This is a first – finishing a hack before the night before the presentations and even having time to write some documentation and do a blog post! Despite this, this hack is by far most involved, impractical and ‘hackiest’ hack I’ve ever done.
DJ Spotify is made up of two parts. The first is the ability to play two consecutive Spotify streams with full control over playback speed, effectively allowing you to beat-match and, theoretically, do a whole DJ with streamed content. In summary, this is achieved by running the second instance of Spotify in a virtual machine via Parallels. The two streams are then sent into individual tracks in Ableton Live, each with a Max For Live patch which reads the Spotify stream into internal buffers which can then be sped up or slowed down at will.
The second part is a Spotify App which retrieves key and BPM information for tracks from EchoNest. Adding fields to Spotify lists isn’t supported by the API, so the workaround used was to request the display of some fields we’re not interested in (I used the Popularity and Share columns), and overwrite their titles and content.
There is so much more to the hack that would take far too long to write down (plus I bet it wouldn’t make very interesting reading), so I’ve made this diagram instead:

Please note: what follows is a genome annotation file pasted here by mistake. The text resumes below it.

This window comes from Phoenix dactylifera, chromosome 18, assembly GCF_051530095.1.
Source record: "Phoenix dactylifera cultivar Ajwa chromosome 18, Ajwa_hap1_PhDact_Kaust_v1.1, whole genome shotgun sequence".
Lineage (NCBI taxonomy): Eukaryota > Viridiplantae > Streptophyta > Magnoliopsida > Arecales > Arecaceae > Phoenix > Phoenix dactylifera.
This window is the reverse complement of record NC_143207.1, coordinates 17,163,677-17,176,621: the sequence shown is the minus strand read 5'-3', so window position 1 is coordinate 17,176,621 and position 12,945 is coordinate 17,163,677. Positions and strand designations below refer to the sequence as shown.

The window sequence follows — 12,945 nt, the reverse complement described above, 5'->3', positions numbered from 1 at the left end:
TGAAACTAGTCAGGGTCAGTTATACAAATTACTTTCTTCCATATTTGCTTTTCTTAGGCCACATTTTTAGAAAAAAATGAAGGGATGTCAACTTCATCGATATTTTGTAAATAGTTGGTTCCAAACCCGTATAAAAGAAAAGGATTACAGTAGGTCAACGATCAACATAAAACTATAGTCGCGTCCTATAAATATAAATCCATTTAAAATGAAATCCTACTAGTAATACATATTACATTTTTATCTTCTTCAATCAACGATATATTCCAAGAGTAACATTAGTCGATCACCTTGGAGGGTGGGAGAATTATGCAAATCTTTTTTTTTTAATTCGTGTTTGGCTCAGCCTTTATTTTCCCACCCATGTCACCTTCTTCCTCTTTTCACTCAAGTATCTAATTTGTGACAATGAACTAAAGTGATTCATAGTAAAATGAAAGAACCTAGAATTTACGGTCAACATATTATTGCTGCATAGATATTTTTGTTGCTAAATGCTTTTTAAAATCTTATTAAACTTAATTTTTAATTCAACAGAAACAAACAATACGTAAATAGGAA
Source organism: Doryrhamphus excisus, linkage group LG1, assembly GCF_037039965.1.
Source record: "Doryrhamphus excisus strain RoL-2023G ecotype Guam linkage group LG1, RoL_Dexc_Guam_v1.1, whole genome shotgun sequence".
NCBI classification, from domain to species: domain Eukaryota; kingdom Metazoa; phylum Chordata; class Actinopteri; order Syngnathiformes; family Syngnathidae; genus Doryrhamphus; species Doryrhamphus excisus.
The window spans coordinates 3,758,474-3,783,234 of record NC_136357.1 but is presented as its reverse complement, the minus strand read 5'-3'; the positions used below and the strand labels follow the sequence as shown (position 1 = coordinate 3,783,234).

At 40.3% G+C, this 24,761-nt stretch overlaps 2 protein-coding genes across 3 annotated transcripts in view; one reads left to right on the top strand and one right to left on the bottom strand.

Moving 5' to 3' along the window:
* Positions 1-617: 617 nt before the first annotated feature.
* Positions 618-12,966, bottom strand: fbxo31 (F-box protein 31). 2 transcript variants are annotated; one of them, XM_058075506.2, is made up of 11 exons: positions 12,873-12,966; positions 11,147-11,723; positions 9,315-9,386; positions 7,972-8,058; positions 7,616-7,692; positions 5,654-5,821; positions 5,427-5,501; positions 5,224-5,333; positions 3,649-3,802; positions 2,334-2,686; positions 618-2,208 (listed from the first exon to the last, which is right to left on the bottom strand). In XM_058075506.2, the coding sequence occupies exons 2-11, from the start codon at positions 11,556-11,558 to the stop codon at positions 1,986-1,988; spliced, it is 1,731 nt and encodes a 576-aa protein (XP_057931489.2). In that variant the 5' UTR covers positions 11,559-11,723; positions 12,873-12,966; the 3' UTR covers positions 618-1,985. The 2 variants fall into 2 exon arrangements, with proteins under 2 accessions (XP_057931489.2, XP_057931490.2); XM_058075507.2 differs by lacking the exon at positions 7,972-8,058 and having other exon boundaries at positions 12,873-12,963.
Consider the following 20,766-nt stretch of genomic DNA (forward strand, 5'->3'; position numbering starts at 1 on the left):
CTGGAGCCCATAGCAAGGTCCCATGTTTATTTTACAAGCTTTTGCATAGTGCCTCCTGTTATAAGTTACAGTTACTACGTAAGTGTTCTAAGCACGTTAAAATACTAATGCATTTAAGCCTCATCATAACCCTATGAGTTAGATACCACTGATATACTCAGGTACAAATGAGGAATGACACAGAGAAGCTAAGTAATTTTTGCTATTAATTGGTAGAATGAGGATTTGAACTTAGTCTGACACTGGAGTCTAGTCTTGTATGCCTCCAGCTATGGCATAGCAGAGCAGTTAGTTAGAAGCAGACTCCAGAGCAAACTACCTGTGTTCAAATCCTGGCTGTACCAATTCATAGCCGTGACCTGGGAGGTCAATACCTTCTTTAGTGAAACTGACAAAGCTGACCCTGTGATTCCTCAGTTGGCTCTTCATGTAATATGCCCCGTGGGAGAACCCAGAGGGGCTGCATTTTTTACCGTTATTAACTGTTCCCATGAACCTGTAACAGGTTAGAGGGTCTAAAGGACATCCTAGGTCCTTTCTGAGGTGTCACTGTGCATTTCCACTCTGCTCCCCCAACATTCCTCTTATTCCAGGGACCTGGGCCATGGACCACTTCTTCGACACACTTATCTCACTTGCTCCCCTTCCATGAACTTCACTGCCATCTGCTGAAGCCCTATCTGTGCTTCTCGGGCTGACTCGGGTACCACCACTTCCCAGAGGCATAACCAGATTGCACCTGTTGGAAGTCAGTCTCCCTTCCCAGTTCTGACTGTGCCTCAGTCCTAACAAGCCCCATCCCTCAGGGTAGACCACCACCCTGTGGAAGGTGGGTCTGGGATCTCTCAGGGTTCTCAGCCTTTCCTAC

I’ll post the code up onto GitHub whenever I get a chance although, to be honest, this system is so convoluted I would be seriously impressed if someone bothers to reproduce it…
Fingers crossed everything works in the demo!
UPDATE 1: Hack worked very well on stage! I’ve got a bit of work to do on my beat-matching, but at least all the technology worked. Video will be posted here once it’s online.
UPDATE 2: My hack was nominated the winner by the other hackers, which is a great honour, so I got to present my hack again at the MIDEM Innovation award ceremony. Here’s a video of that happening (starts at 31:32):
UPDATE 3: The code for both the audio routing system of DJ Spotify and the Spotify Key and BPM display app is now up on GitHub. The DJ Spotify system is very convoluted and I’ll be surprised if anyone bothers to reproduce it, but in case any one is interested in seeing exactly how it was done…: